The last time you made a purchase from an online store, you most definitely checked the product reviews, ratings, and testimonials, basically any social proof, before impulsively rushing to checkout.
88% of consumers trust user reviews as much as personal recommendations. About 82% of consumers say they seek recommendations from friends and family before making a purchase.
During some of the conversations we had on Content Kettle, the one challenge faced by most e-commerce businesses was winning the consumer’s trust. Especially when you’re starting out!
In this episode of Content Kettle, our guest, Amit Porwal, the Founder of Expert Village Media, shares his take on how to establish trust as a young e-commerce store through social proof and smart design.
About Expert Village Media
With over a decade worth’s of experience, Expert Village Media is an award-winning eCommerce website design and development agency in India and the USA.
They are veteran Shopify Experts. Their mission is to help you launch your business online and equip you with the best by helping you establish brands that are truly loved!
Here are the key points from this episode.
Social proof and how it impacts your eCommerce marketing results
Don’t build a store. Build a brand you want to buy from
Think about what kind of brands you reach out to, Amit points. Brands that scream a sense of trust, right?
This trust is usually on product and service quality, customer support, and secure payment mode. This is just the tip of the iceberg really. Everything around and between the lines of your brand should establish trust.
If you, as a brand, are unable to come across as reliable, you will obviously not make it. You will be just another store failing. Popular brands find it easy to develop and nurture this trust. But what do newer and younger brands do?
Social proof enhances the shopping journey
What is social proof?
From customer reviews and testimonials to any comments regarding your brand on social media platforms are all different kinds of social proof.
Social proof is a derivative of normative social influence. In simple words, it is the influence other people have on us that leads us to like or accept something.
What is the right time for a brand to ask for a review?
“It varies from product to product”, Amit says.
For instance, if yours is a furniture store, you will have to wait at least a good 30 days until the customer can fully experience it.
However, the general rule is to not ask for reviews for the first 15 days after shipment. Shipment and not order placement.
How do you deal with negative reviews?
Your reviews should actually have a healthy mix of both positives and negatives. This lets the customer believe the reviews are original and honest.
How your brand tackles and replies to the negative reviews show how good your customer support and service are. It shows how much you value your customers.
For instance, if there’s an issue with a delayed shipment, let’s say, and the customer has left a fitting review for the same. Apologize, resolve the issue then reply to them saying how you’ve done the necessary to help the complainant. This lets new customers know you are doing everything possible so they can have a smooth shopping experience.
How should a completely new brand with hardly 5 orders a month, let’s say, gather social proof?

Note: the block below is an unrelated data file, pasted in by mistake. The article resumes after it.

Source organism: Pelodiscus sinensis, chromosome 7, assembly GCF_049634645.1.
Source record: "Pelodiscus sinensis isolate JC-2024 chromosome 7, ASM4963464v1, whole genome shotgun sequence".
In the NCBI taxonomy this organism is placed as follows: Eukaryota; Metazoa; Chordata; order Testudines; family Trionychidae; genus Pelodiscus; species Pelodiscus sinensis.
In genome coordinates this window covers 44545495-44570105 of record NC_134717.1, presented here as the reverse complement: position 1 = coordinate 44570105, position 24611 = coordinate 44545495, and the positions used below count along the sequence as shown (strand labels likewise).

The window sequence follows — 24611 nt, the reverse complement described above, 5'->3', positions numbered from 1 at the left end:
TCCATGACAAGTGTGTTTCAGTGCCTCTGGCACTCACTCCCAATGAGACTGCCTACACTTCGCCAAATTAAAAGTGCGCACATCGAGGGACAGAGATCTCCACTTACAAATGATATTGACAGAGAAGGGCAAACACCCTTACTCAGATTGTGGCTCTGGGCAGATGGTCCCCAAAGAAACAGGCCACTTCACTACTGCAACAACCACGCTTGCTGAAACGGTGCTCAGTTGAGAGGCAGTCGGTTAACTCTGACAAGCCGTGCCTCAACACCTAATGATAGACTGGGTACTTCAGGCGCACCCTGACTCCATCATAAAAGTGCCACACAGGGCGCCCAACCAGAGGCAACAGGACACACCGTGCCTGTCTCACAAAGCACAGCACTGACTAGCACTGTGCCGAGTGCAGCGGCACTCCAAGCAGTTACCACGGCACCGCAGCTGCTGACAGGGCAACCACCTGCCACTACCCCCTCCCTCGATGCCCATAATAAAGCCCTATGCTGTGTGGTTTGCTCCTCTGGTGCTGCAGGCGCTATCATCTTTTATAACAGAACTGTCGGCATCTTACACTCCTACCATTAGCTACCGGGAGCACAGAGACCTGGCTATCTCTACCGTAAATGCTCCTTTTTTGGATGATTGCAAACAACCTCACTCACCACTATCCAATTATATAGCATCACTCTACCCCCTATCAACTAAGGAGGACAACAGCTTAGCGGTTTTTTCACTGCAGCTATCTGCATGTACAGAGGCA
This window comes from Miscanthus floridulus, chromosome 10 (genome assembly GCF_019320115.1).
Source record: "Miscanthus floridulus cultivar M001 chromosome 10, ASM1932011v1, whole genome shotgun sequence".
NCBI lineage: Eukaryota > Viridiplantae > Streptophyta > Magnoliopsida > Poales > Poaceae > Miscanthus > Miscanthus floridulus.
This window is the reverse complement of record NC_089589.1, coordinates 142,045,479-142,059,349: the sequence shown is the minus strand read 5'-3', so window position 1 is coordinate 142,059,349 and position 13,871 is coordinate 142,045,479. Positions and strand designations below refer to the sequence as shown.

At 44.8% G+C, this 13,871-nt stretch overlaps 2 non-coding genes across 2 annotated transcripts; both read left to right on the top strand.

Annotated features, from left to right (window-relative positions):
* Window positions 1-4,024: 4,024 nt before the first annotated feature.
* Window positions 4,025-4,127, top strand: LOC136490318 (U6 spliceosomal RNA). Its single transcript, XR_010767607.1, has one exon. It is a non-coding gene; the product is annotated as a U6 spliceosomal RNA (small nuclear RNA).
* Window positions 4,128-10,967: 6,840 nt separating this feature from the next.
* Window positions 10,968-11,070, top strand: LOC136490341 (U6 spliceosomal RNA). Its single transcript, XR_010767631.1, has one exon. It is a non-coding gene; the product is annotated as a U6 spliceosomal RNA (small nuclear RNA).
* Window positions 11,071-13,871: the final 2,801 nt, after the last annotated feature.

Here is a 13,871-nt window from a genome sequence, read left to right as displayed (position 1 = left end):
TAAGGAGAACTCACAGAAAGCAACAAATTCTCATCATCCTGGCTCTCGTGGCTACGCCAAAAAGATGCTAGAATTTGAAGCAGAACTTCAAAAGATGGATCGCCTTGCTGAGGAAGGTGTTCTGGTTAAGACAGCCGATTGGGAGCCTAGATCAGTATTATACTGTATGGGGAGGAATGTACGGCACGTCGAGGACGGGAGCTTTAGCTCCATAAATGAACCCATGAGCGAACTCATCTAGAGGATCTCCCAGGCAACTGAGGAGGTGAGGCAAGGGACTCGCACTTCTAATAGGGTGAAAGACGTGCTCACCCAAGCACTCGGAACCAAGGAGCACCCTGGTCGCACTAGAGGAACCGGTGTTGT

Try to connect with the customers. Say, with a handwritten note maybe. This simple gesture is an invitation to develop a brand-customer relationship.
Showing the brand cares about them leaves an impact. In return, you can ask for reviews. More often than not, customers will very gladly cooperate and provide you with some valuable social proof.
Focus on the design
Studies show that you have 50 milliseconds to make a good first impression! That’s all.
What can you possibly offer in mere 50 milliseconds?
A great professional-looking website!
Users today base a company’s credibility on its web design. Irrespective of the variety and quality of your products, bad design will shoo your customers away. You are going to be seen as amateurs, shady even and not trustworthy.
Think about it, would you make a purchase from a poor-looking website? Would you trust that website with your sensitive information?
UI (User Interface) and UX (User Experience) go hand-in-hand.
Along with the design, UX plays a huge role in the likeability and credibility of your brand. It is especially essential for e-commerce businesses to put thorough thought into this.
From slow site loading to unnecessary pop-ups to lengthy checkout forms to even incorrect placement of navigation bars, are elements of bad UX.
Bad UX screams unprofessional. It will drive potential customers away. Users are not going to trust you with their money, private information and even time.
Through great UX, you can increase website usability, user engagement and customer loyalty as well. UX is more psychological than one understands. So study consumer and user psychology and use it to help you grow as a business.
Listen more about Amit’s take on investing in traffic, seamless customer support, his two cents worth to budding companies and so much more in this episode here.
Content Kettle is our E-Commerce Special podcast. Starting an eCommerce business may have gotten easier. But taking your products to buyers is getting tougher by the day. In the age of rising competition and a digital-first take on consumer-brand relationships, what eCommerce marketing strategies really work? In this podcast, we talk to brand owners, marketers and eCommerce experts to help you reach ‘what works’, faster.